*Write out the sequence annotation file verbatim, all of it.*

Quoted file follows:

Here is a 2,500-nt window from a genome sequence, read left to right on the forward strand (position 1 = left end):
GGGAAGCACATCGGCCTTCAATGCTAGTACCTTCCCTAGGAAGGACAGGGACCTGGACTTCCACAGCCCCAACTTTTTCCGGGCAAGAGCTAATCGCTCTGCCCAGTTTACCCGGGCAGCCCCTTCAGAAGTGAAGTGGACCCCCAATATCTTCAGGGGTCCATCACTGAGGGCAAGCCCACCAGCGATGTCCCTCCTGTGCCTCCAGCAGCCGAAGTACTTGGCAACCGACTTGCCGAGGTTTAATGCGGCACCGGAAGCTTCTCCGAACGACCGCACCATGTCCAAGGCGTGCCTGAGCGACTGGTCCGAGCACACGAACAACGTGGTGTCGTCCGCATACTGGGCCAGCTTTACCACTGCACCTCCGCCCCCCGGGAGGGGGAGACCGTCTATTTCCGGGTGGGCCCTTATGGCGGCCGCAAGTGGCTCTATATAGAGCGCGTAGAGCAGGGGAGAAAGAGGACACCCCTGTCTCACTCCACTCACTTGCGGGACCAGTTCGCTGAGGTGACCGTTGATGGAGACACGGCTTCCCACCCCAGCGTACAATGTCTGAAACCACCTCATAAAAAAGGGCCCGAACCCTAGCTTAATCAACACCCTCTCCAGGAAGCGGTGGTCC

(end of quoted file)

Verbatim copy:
Here is a 2,500-nt window from a genome sequence, read left to right on the forward strand (position 1 = left end):
GGGAAGCACATCGGCCTTCAATGCTAGTACCTTCCCTAGGAAGGACAGGGACCTGGACTTCCACAGCCCCAACTTTTTCCGGGCAAGAGCTAATCGCTCTGCCCAGTTTACCCGGGCAGCCCCTTCAGAAGTGAAGTGGACCCCCAATATCTTCAGGGGTCCATCACTGAGGGCAAGCCCACCAGCGATGTCCCTCCTGTGCCTCCAGCAGCCGAAGTACTTGGCAACCGACTTGCCGAGGTTTAATGCGGCACCGGAAGCTTCTCCGAACGACCGCACCATGTCCAAGGCGTGCCTGAGCGACTGGTCCGAGCACACGAACAACGTGGTGTCGTCCGCATACTGGGCCAGCTTTACCACTGCACCTCCGCCCCCCGGGAGGGGGAGACCGTCTATTTCCGGGTGGGCCCTTATGGCGGCCGCAAGTGGCTCTATATAGAGCGCGTAGAGCAGGGGAGAAAGAGGACACCCCTGTCTCACTCCACTCACTTGCGGGACCAGTTCGCTGAGGTGACCGTTGATGGAGACACGGCTTCCCACCCCAGCGTACAATGTCTGAAACCACCTCATAAAAAAGGGCCCGAACCCTAGCTTAATCAACACCCTCTCCAGGAAGCGGTGGTCC